4. Go See A Flick HW’s movie picks of the week include “Neither Wolf, Nor Dog” playing at 7:30 p.m. nightly through October 20 at the Knickerbocker Theatre, 86 E. 8th St. The film “dives into the heart of the contemporary Native American landscape” when a white author is asked to assist a Lakota elder write a book about his perspective on Native American life, past and present. Actor-director Bradley Cooper’s remake of “A Star is Born” is playing at Goodrich Holland 7, 500 S. Waverly Rd and at AMC Star Holland 8, 12270 James St. In this remake of a remake of a remake, Cooper’s country-rock legend, the self-destructive and charming Jackson Maine, discovers and falls for Ally, played by a believable and relatable Lady Gaga. Yes, it is as good as the buzz says it is! Please check the theaters for daily show times.

5. Check Out Herrick District Library Want to learn more about yourself, your family, and your story? Herrick Library, 300 S. River, is holding a genealogy workshop for beginners at 2 p.m. and at 7 p.m. in the main floor meeting room this Wednesday, Oct. 17. For many other events and free resources offered by the library, go to Remember, Herrick has two locations. Its other locale is on Holland’s north side at 155 Riley St.

Comments? Questions? Suggestions? Submissions? Contact us at

Tortilla Española. Photo credit Joy Huang.

Tortilla Española

Por Melissa Conde Ellsworth

Oct. 18, 2018

Tortilla. Tortilla española. Tortilla mexicana. “ ¿Qué es la diferencia?”, me preguntan mis estudiantes. Cuando les cuento que la tortilla española es bien diferente que la tortilla mexicana y lleva huevos y patatas en vez de maíz o harina, me miran con curiosidad. La primera vez que demonstré como hacer una tortilla a mis estudiantes creyó una apertura a las delicias españolas. Cómo me insisten mis estudiantes que les haga otra tortilla, tu familia, amigos o colegas también te insistirán.

¡Espero que la disfruten tanto como mis estudiantes!

Buen provecho,

Maestra Melissa

Los ingredientes:

2 libras de patatas

1 cebolla grande

8-10 huevos

Aceite de oliva



Preparación de la tortilla de patatas:

  1. Pelamos las patatas, las lavamos para quitar restos de suciedad y muy importante, las secamos.
  2. Cortamos en láminas semifinas, a mí no me gusta que se deshagan sino que al freírlas se tuesten un poco. Las colocamos en un bol grande, donde luego vamos a mezclar con el huevo y añadimos sal al gusto. Removemos bien y reservamos.
  3. Elegimos nuestra sartén (10”) más grande y antiadherente. La ponemos al fuego y añadimos un buen aceite de oliva virgen extra.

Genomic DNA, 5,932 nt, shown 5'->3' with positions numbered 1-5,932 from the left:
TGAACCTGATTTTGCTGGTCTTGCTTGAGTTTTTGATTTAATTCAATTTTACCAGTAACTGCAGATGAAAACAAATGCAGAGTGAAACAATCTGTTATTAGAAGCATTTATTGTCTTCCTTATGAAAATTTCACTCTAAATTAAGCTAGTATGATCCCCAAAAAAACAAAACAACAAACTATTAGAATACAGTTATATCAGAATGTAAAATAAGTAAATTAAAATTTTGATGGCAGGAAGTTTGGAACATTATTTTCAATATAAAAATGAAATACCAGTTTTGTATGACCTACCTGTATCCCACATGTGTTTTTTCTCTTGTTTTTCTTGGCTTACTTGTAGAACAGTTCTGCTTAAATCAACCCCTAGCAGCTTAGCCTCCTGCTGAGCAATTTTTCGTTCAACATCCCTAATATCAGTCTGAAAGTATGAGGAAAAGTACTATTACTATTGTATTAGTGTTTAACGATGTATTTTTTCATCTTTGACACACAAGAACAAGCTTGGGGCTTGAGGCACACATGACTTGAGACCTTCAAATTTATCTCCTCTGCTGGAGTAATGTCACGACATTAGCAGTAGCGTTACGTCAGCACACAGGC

4. Introducimos las patatas cortadas y ya saladas y dejamos que se cocinen durante aproximadamente veinte minutos a fuego bajo.
  5. El tema del grosor de las patatas también va a gustos. Hay quien prefiere cortarlas a trozos muy pequeños, en láminas muy finas que casi se rompan al freír y o más bien grandes.
  6. Mientras se están friendo las patatas, en el bol donde luego vamos a echar las patatas batimos los huevos, reservamos.
  7. Pelamos la cebolla y cortamos lo más fino posible.
  8. En otra sartén calentamos aceite de oliva y añadimos los trozos de cebolla.
  9. Pochamos hasta que tenga un color dorado, que tenga un punto de caramelización pero sin llegar a quemarse. La cebolla se hará antes que las patatas, así que escurrimos y añadimos al bol con el huevo batido.

Preparación final de la tortilla de patatas con cebolla

  1. Quitamos con una espumadera de la sartén, dejando las patatas con el menor resto de aceite posible, bien escurridas.
  2. Si no queremos nada de aceite extra podemos emplear un colador grande. Las dejamos escurrir y luego las introducimos al bol con la cebolla y el huevo.
  3. Reposamos la futura tortilla durante 15 minutos para que se junten bien todos los sabores.
  4. En la misma sartén en la que hemos frito las patatas y una vez retirado el aceite. Cocinamos la mezcla que tenemos en reposo. A mí me gusta poco hecha, que al partirla con el tenedor salga un poco de huevo líquido.
  5. Para este tipo de tortilla sólo necesitamos 4 minutos a fuego medio-alto por cada lado. Depende de lo cuajada que queramos que quede la tortilla.
  6. Para darle la vuelta yo empleo un plato llano grande que tengo para las ensaladas. Pero se puede usar una tapadera de borde liso, incluso ahora he visto que venden tapaderas especiales para dar la vuelta a la tortilla.
  7. Emplead el método más cómodo y que más fácil os sea para que no se os desparrame, con cuidado. No desesperéis si no os sale, en ese caso tendréis una tortilla más cuajada, pero igual de rica.